Lifflander AL. JAMA. 2019;321:837-838.
Implementing new information systems can have unintended consequences on processes. This commentary explores insights from a physician, both as a clinician and as the family member of a patient, regarding the impact of hard stops in electronic health records intended to prevent gaps in data entry prior to task progression. The author raises awareness of the potential for patient harm due to interruptions and diminishing student and clinician skill in asking questions to build effective patient histories.
O'Sullivan ED, Schofield SJ. BMC medical education. 2019;19(1):12.
This simulation study randomized physicians to identify the correct diagnosis in a standardized case, either with the aid of a debiasing exercise or without any prompting. Even though the participants believed that the debiasing tool was effective, it did not improve diagnostic accuracy. These results underscore the challenge of enhancing diagnostic cognition.
Powers EM, Shiffman RN, Melnick ER, et al. J Am Med Inform Assoc. 2018;25:1556-1566.
Although hard-stop alerts can improve safety, they have been shown to result in unintended consequences such as delays in care. This systematic review suggests that while implementing hard stops can lead to improved health and process outcomes, end-user involvement is essential to inform design and appropriate workflow integration.
Gibbs HG, McLernon T, Call R, et al. American journal of health-system pharmacy : AJHP : official journal of the American Society of Health-System Pharmacists. 2017;74:2054-2059.
This quality improvement intervention sought to decrease wrong-patient errors with insulin pens by storing them in locked boxes in patient rooms. Four hospital units had a formal policy change for insulin pen storage, and four units provided education to nurses about insulin pen storage. Researchers found that the policy change was more effective than education in spurring adherence to in-room insulin pen storage guidelines.
Hospitalized for pneumonia, a woman with a history of alcohol abuse and depression was found unconscious on the medical ward. A toxicology panel revealed her blood alcohol level was elevated at 530 mg/dL. A search of the ward revealed several empty containers of alcoholic foam sanitizer, which the patient confessed to ingesting.
Westbrook JI, Li L, Hooper TD, et al. BMJ quality & safety. 2017;26:734-742.
This randomized controlled trial had nurses on four hospital wards wear "do not interrupt" vests during medication administration. The rate of interruptions the intervention nurses experienced was compared to the rate in four control wards that did not have nurses wear vests. Although the intervention reduced non–medication-related interruptions, nurses reported that the vests were time consuming and uncomfortable; less than half would support continuing the intervention. This study demonstrates the need to design and test sustainable interventions to improve patient safety.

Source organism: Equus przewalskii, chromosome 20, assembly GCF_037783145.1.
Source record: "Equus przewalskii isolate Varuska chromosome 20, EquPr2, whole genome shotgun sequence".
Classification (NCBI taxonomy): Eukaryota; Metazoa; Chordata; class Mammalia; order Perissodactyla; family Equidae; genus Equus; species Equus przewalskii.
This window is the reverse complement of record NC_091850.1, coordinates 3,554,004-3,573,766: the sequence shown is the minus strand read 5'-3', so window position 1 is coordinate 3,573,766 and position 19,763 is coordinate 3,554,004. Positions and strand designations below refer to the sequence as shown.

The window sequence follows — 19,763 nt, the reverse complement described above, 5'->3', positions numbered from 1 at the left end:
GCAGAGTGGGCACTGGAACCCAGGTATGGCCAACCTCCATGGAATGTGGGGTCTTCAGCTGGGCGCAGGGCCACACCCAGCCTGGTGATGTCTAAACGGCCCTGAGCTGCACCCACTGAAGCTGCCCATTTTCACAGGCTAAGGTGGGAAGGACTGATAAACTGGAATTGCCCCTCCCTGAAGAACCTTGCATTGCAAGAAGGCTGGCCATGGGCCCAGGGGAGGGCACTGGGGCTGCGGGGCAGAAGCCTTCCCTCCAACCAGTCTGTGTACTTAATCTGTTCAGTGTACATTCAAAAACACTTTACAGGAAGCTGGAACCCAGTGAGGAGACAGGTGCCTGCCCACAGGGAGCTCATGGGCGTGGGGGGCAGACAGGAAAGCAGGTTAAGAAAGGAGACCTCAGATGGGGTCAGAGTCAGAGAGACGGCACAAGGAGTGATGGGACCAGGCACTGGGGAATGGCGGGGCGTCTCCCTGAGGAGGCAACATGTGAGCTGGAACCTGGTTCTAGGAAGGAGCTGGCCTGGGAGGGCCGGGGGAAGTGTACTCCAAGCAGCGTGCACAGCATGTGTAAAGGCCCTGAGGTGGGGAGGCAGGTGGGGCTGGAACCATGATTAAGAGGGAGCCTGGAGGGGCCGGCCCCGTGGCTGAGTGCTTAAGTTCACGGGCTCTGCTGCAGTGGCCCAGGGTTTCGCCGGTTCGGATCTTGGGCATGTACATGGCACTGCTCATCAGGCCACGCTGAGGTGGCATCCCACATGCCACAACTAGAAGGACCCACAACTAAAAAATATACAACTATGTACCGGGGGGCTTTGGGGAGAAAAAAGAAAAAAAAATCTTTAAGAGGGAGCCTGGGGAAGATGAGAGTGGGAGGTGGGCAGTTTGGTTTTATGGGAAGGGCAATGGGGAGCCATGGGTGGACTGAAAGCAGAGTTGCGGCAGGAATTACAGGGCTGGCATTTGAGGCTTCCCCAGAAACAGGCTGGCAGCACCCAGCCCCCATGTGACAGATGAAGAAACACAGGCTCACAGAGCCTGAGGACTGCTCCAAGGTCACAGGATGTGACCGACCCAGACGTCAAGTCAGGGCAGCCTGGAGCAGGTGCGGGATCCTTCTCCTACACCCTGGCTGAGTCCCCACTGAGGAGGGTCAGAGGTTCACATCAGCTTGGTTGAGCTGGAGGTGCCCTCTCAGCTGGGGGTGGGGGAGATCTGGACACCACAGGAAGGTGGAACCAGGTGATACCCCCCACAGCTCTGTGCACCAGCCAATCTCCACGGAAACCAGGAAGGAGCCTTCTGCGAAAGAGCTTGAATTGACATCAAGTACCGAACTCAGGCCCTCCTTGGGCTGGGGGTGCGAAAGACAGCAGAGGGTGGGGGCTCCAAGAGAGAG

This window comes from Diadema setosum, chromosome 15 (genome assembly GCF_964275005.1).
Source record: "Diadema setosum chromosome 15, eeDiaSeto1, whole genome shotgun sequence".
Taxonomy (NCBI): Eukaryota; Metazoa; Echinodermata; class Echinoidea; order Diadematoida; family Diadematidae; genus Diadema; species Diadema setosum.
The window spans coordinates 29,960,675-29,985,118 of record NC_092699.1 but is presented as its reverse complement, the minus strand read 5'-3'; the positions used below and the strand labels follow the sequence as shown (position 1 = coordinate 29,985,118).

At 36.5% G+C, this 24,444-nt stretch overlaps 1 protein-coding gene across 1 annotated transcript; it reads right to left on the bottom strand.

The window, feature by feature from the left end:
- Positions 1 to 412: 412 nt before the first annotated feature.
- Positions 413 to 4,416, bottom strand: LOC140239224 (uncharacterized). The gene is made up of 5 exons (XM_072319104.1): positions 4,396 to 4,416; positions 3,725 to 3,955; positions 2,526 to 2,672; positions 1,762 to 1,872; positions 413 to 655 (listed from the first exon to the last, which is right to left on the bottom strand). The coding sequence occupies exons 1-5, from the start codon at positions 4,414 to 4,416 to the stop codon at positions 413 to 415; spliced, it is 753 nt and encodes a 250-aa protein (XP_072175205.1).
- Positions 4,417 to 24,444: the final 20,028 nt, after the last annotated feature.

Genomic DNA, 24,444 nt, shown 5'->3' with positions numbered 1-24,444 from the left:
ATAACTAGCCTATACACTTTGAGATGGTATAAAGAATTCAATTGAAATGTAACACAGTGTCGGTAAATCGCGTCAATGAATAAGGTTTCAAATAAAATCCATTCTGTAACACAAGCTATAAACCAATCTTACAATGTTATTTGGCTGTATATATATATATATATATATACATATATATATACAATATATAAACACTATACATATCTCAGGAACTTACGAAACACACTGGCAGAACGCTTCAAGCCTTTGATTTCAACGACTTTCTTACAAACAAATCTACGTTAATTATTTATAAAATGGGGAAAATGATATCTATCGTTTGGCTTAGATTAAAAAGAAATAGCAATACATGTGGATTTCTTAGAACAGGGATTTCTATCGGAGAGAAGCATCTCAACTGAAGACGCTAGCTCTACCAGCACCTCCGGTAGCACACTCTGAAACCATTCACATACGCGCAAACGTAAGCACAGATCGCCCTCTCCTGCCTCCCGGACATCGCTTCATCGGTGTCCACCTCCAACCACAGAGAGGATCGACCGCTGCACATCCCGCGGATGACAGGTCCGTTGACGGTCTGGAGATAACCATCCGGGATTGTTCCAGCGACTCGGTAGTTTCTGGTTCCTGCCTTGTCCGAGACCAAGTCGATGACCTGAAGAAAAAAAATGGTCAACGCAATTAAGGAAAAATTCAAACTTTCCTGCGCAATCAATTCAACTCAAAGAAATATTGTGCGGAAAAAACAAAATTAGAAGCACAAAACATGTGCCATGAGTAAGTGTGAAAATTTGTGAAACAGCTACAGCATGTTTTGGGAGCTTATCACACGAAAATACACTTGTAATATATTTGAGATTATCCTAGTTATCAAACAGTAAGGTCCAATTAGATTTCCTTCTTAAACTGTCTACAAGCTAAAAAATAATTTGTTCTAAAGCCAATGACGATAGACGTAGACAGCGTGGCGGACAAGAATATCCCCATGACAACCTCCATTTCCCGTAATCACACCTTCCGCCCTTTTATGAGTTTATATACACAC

Harada S, Suzuki A, Nishida S, et al. Journal of evaluation in clinical practice. 2017;23:582-585.
Insulin is known to be a high-risk medication. This pre–post study found that introduction of a standardized sliding scale insulin order led to decreased rates of insulin prescribing errors. However, the incidence of hyperglycemia or hypoglycemia did not change. This study demonstrates how standardization can support patient safety.
Bates KE, Shea JA, Bird GL, et al. Joint Commission journal on quality and patient safety. 2016;42:562-AP4.
Hospitals rely on incident reporting systems to detect safety issues, but these systems are voluntary and do not capture all adverse events or near misses. Researchers developed and tested a prospective surveillance tool to identify teamwork errors in the pediatric intensive care unit. They found that this tool helped uncover safety issues not captured by the hospital's patient safety reporting system.
Lohmann K, Gartner D, Kurze R, et al. J Clin Pharm Ther. 2015;40(2):220-225.
Crushing pills or capsules is sometimes necessary when a patient is not capable of swallowing normally, but this can also be a source of medication errors. This study, conducted in a university hospital in Germany, demonstrated a significant reduction in inappropriate crushing of medications after an intensive educational program.
Green RA, Hripcsak G, Salmasian H, et al. Annals of emergency medicine. 2015;65:679-686.e1.
While computerized physician order entry is expected to significantly reduce adverse drug events, systems must be implemented thoughtfully to avoid facilitating certain types of errors. A forcing function that mandated correct patient identification resulted in a moderate decrease in wrong-patient prescribing errors within a computerized provider order entry system.